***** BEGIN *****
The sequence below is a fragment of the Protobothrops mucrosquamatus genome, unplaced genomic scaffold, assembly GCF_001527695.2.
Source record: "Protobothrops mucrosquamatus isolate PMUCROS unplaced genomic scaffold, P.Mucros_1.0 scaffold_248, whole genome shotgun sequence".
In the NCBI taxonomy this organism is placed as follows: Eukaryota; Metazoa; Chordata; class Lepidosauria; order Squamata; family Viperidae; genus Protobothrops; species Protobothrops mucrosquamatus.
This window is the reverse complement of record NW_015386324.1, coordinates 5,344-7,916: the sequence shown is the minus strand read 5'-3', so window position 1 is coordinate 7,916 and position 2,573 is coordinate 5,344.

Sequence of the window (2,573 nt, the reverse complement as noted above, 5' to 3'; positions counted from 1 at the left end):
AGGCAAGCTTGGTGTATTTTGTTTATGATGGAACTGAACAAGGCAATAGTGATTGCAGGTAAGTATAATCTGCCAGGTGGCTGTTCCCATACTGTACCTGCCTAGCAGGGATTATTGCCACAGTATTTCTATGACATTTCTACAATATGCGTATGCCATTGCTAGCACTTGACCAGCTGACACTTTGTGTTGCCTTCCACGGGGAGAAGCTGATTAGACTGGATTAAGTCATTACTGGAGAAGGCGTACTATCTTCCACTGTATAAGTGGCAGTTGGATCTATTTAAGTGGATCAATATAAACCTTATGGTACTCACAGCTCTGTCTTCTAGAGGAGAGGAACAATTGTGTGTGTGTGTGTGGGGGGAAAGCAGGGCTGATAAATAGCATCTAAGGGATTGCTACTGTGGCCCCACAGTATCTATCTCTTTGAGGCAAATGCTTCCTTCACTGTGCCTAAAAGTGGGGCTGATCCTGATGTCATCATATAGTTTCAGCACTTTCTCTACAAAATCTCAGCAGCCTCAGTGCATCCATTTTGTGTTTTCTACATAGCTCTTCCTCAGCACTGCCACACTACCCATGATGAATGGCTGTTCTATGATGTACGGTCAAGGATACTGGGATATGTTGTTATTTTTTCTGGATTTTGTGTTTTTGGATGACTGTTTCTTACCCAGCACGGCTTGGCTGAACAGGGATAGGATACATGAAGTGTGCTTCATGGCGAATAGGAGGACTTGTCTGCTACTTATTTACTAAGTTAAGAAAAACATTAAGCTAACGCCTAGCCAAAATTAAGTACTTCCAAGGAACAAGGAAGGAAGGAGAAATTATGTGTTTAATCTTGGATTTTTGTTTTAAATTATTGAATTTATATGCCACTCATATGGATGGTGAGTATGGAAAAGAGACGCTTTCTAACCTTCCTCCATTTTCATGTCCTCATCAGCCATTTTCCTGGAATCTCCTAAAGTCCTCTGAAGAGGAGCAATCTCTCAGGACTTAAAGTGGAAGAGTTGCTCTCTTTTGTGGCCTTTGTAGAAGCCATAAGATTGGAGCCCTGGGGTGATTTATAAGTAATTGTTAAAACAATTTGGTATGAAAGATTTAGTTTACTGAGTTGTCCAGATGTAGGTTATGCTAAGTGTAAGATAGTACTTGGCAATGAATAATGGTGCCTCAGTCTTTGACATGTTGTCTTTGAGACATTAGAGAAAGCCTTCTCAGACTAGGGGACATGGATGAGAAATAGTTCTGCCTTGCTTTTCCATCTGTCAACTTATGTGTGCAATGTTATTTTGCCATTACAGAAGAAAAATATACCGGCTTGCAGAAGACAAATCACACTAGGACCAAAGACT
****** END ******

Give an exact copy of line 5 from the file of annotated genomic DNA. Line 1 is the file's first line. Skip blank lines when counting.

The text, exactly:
Sequence of the window (2,573 nt, the reverse complement as noted above, 5' to 3'; positions counted from 1 at the left end):